Is café culture on the ropes?
Café culture, traditionally an intellectual and political hotbed, is under threat by a force that threatens to kill the ambience of relaxation and free conversation carefully cultivated by independents and chains alike.
The spoilers are flocks of 21st century solo café habitués who see themselves as the creatives in the corner, the J.P. Rowling writing million-pound best sellers over a series of long teas in an Edinburgh café, the subtle scribblers of thoughts -- or maybe just escapees from office confines -- who tote not a pen and notebook but a glowing, humming laptop computer.
‘It’s the same tradition but I use a computer. I come here and work just like the intellectuals of the old school,' one man told me in Cambridge’s delightful Indy caff, Indigo in St.Edmund’s Passage, off King’s Parade. 'I am writing my PhD. In here. It’s just like penning a novel in the old days.'
But is it?
Or have the rows of computer screens a deadening effect on the atmosphere in the café - as the author Jonathan Franzen asserts, become 'a killer component of any setting'?
Andrew Tuck, founding editor of one of the world’s most stylish magazines, Monocle, and a man who should know a thing of two about living the good life, seems to take that view. In a recent essay he ripped into the new phenomenon of the internet café worker, claiming that the blue glare of the opened screens are a real downer, a depressing metamorphosis that transforms the convivial café camaraderie into an individualized extension of the workspace.
Yet writer and academic, Sharon Larson in a discussion of the phenomenon is emphatic about the pluses of working computer user in cafés, 'At a cafe, you are paying for the relaxing space, away from home and office clutter, away from at-home or at-work distractions, which can result in very productive environment in which to do work. Since this may be true of other people in the cafe as well, you are likely to be surrounded by diligent workers, which can reinforce productivity habits.'
Sounds very like an office away from the office. And what of the other café users, who don’t come to work and have no interest in ‘reinforcing their productivity habits‘ alongside other silent users?
Abigail Dryden, a senior editor, has her own views. 'These users sit for hours next to an empty cup of coffee, tapping away without any contact with other customers,' she said. 'Some even take calls and run their own businesses from a café table – saving on their own fuel bills but punctuating the air with chatter about work deals. It‘s hideous.'
Even proponent Larson reflects with some nostalgia on the origins of cafés to reflect how far they’ve changed. 'Cafes were a space where thinkers (i.e., people with enough excess wealth to be able to afford to spend all day drinking coffee as opposed to working) could gather to discuss philosophy, politics, sociology, or whatever other ideas might be in vogue. The caffeine stimulated discussion.'
For centuries since cafes and coffee houses were ‘invented’ in the 18th Century Age of Enlightenment, they have thrived as centres for conversation, collaboration – and often in turbulent times, revolution. The thinkers and writers and dreamers of Regency London were satirists like Jonathan Swift or cartoonists like James Gilray getting together with fellow artists and pamphleteers to attack the Government and monarchy. In Paris the French Revolution was sparked in cafés – Robespierre had his favourite haunts - and the tradition continued there at the heart of culture and conviviality. The existentialist writers of the twentieth century like Jean-Paul Sartre and Albert Camus made cafés like Les Deux Magots famous.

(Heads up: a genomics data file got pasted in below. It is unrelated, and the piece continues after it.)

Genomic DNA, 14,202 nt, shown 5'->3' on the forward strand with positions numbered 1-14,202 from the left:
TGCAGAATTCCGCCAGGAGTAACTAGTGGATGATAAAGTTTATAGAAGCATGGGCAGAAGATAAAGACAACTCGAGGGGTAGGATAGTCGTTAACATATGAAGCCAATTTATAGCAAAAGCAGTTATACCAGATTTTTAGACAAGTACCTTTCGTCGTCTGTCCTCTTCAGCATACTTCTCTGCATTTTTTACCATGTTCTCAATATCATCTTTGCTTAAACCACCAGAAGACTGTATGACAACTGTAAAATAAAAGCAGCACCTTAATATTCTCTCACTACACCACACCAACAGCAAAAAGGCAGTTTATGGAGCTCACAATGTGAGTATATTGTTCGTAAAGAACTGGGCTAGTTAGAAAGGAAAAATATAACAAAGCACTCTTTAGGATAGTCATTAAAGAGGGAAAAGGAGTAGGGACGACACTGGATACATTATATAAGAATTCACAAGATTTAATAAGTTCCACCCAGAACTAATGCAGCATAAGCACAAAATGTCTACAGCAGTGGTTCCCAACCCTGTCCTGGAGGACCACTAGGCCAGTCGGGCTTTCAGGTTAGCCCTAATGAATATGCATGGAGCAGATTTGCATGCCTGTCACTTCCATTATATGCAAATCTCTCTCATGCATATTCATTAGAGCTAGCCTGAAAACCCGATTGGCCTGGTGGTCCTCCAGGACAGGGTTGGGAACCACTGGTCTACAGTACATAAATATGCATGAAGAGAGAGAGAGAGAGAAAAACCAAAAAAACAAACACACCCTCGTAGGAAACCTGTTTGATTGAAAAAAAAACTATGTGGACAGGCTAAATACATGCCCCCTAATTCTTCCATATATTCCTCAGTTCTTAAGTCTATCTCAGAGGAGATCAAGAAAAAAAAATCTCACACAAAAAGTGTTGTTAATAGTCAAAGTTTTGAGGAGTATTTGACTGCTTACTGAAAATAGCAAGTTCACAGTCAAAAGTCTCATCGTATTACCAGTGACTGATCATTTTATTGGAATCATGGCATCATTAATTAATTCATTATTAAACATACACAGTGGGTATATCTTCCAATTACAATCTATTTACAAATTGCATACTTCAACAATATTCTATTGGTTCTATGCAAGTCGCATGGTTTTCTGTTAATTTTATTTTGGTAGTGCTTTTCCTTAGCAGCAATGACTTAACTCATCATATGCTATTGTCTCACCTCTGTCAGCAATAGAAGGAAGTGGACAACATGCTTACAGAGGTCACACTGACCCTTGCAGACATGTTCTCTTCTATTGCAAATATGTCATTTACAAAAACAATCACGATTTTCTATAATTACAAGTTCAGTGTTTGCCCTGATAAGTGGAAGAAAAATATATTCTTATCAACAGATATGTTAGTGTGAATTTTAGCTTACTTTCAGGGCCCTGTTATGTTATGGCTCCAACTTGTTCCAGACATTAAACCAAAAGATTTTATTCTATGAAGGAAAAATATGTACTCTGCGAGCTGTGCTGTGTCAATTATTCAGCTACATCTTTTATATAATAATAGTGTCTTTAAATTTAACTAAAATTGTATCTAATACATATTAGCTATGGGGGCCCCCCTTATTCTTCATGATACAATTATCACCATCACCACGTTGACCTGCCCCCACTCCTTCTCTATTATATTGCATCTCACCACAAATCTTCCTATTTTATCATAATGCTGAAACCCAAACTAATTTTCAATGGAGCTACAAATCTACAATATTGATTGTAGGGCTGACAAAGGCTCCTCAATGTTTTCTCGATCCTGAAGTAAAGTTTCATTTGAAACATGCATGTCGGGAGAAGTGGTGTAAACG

What would they have made of the heads-down eerily illuminated rows of absorbed typists in the place like the back of Caffé Nero in King’s Parade in Cambridge? No one speak to anyone else. Everyone is entirely self-absorbed. The barista there is sad but resigned about the gloomy customers. 'Yes it looks a bit miserable but people like it.'
But what about safety measures? Does he fear accidents arising from the mix of hot drinks and high-tech machines? 'It’s their risk. We don’t like it much but it’s their choice – at the moment.'
Back at Indigo, described as 'an alternative beacon for anyone with any qualms about the tax-dodging tactics of the big brands,' their charming proprietress sighs when computers are mentioned. 'It is a problem. Especially at lunchtime when the tables are crowded and they’re in high demand. I asked one man to kindly move to make way for a party of people wanting to sit down for their food and he actually hit me. It’s quite a topic, it really isn’t fair in a place as tiny as ours.'
And in America, where all this began the enthusiasm for computer working in cafés is on the wane. Some have simply switched off their wi-fi and made a virtue of a technology-free environment. First Bakery in Burlington, Vermont, was one of the first. The owner, Jodi Whalen, described how some people were coming in for their coffee in the morning and sitting in the café using the wi-fi all day.
'We saw a lot of customers come in and look for a table, not be able to find one and leave so it was a lot of money flowing out the door for us,' she said. 'To walk into a place and see people looking at their screens with a blank stare…it takes away the community aspect of it – of you being in a place with other people.' Sales have increased since the ban.
When the love affair with computers begins to turn sour, when the perception of a laptop changes from fascination to exasperation, then more cafés and elsewhere will switch off a free service that is losing them money and damaging the feeling of friendship and community that used to come with a café jaunt.
And to be honest, that day cannot come too soon for me. See you in the nearest computer free café, I shall be the one reading a newspaper.